Spindle Arbor

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I was looking for a way to chuck things on the rotary table.  Most of the solutions I had seen were to make a mounting plate for a dedicated chuck.  I was willing to part with money for something that I'd rarely use, so I decided to build an arbor that would hold the chuck on the rotary table.

Since the rotary table has a 3MT taper, I decided build an arbor that had a matching threaded section that is the same as that on the spindle of the lathe.  This is what it should look like...

This should have been simple.  I purchased a blank 3MT arbor (BEA-MT3) from Minitech.

I bored a hole in a short piece of 2" diameter steel to fit on the end of the arbor.  That was my first mistake.  Somehow I miscalculated as I was boring and made the hole too big.  It was a snug fit, like a pneumatic cylinder, but that was not good enough to be mounted on the arbor.  I wanted a shrink fit, so into the scrap box with that bit.

So, I cut another piece of stock and bored it.  This time the size was fine.  But this was my first shrink fit, and I didn't really know what I was doing.  I heated up the bored stock in the kitchen oven to about 200C.  Then I tried to insert the arbor.  I use the word tried, because it went in about 10mm, then heated up and refused to go any further.  It was stuck.  It took a fair bit of pounding with a hammer to get it out.

On my second attempt, I put the arbor in the freezer overnight.  The next day, I heated up the bored stock with a gas torch.  This time, when I inserted the arbor, it just dropped in.  When the temperatures settled, it was stuck fast.  Woo! Hoo!  From my readings, a shrink fit should be able to be done with a temperature difference of 40C.  So either I read that wrong, or my measurements of hole and arbor were not up to scratch.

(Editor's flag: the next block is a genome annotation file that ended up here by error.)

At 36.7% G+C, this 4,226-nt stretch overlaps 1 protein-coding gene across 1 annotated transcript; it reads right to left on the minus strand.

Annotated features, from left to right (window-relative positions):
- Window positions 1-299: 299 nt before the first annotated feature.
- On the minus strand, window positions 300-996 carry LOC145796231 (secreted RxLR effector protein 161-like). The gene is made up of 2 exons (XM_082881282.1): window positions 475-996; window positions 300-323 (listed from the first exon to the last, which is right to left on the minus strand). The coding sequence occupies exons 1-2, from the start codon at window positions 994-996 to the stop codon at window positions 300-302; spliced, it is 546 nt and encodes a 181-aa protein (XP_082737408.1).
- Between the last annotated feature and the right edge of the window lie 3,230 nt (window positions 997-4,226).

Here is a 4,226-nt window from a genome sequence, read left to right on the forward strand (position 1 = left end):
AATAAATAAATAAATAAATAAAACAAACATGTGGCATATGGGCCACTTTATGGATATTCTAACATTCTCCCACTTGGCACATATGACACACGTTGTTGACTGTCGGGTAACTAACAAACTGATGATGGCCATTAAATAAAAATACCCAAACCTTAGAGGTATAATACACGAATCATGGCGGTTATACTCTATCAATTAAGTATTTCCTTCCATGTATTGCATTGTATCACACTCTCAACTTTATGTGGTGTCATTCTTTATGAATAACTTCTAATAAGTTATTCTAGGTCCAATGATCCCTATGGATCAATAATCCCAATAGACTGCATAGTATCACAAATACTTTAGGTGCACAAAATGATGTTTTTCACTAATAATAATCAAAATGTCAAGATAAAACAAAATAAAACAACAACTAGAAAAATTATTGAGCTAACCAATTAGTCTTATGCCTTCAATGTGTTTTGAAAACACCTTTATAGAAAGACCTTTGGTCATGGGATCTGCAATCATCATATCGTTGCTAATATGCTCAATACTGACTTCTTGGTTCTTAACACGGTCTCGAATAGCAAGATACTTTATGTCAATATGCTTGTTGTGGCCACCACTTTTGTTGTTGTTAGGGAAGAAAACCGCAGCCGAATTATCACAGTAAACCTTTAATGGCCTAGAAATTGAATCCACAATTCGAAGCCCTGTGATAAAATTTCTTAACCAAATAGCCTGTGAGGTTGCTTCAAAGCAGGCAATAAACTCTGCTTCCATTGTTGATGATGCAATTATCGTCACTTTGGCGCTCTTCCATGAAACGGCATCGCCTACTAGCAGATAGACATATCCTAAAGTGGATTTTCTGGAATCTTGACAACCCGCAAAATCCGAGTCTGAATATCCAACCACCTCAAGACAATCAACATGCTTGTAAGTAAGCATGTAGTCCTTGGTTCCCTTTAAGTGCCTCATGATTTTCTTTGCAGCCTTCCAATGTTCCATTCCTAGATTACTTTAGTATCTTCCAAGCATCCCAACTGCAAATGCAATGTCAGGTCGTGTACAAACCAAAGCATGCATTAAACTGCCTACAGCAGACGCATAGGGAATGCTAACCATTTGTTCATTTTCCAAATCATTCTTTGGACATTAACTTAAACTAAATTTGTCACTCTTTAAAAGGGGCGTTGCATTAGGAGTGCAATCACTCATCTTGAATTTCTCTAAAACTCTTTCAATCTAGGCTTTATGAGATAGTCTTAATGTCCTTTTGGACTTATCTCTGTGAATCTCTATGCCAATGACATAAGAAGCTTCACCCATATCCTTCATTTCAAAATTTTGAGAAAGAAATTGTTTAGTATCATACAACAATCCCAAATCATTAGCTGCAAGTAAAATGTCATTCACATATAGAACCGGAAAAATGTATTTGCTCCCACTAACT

Next came the machining of the stock.  It started off pretty easy.  I measured the main register; 39mm.  So I have a standard 39x4mm spindle.

I set the machine up to cut the 4mm thread and started to cut.  I started to cut under power - 100 rpm.  Although this is pretty slow, it was still terrifying watching the lathe tool post quickly approaching the spindle.  Since this is a metric thread, I can't use the threading dial, so I have to turn off the machine as it finishes the cut.  Unfortunately I missed timed it a couple of times and ran into the end of the work.

As the cutting of the thread got deeper, the machine started to struggle with the load.  It kept digging into the work and stalling.  It was time to build a handle to drive the spindle. 

It didn't take long to build the handle, but after it was completed I got side-tracked; I'm not sure what I was sidetracked on, but it was about 6 months later that I got back to finishing the arbor.

With the arbor mounted, and the handle attached, it was pretty easy going to cut the thread.  The topslide was set up at 29.5 and was feed in slowly at 1-2 notches per pass (0.025mm per notch).  With a sharp tool, it was cool to watch ribbons of swarf coming off when cranking the lathe by hand.

The thread was looking pretty close to finished, so I tried to fit the 3 jaw chuck.   I wouldn't screw on, so I cut the thread some more.  This time it screwed on a little bit, but then stopped, so I cut the thread a little deeper.  Still no luck, so I measured the lathe spindle to just double check.  Hmmm.  The threaded part of the lathe spindle is smaller than my arbor.  Hmmm.  The thread is actually about 3.2mm apart, not 4mm. 

Bugger!  My spindle is a 1.5" x 8tpi, not 39x4mm.  Back to the square one.

I fished out the first failed bored stocked and stuck it on a new arbor with Loctite 680.  I left that to set for a couple of hours then started turning it again.

The second time around was so much easier.  The whole arbor was machined and arbored in about 1.5 hours.  Fast compared to 6+ months for the first one.

Here's the chuck mounted to it in the lathe.  It tends to lack stiffness.  When boring the graduated ring for the leadscrew handwheel, it suffered bad chatter.  This was the first time I had seen significant chatter.  It looked like the surface had been knurled.  Reducing the spindle speed fixed that.  I'm wondering if the Loctite joint was the weakness.

The lathe spindle.  This is what was duplicated. The arbor mounted in the spindle taper. The 3-jaw chuck mounted on the arbor.  The remains of the graduated ring for the handwheel is still mounted in the chuck. Another shot.

 

And here is why I built it.  The arbor has been moved to the rotary table on the mill.

The arbor and chuck mounted on the rotary table. Another shot, showing the rotary table and the stepper motor attached where the handle normal goes.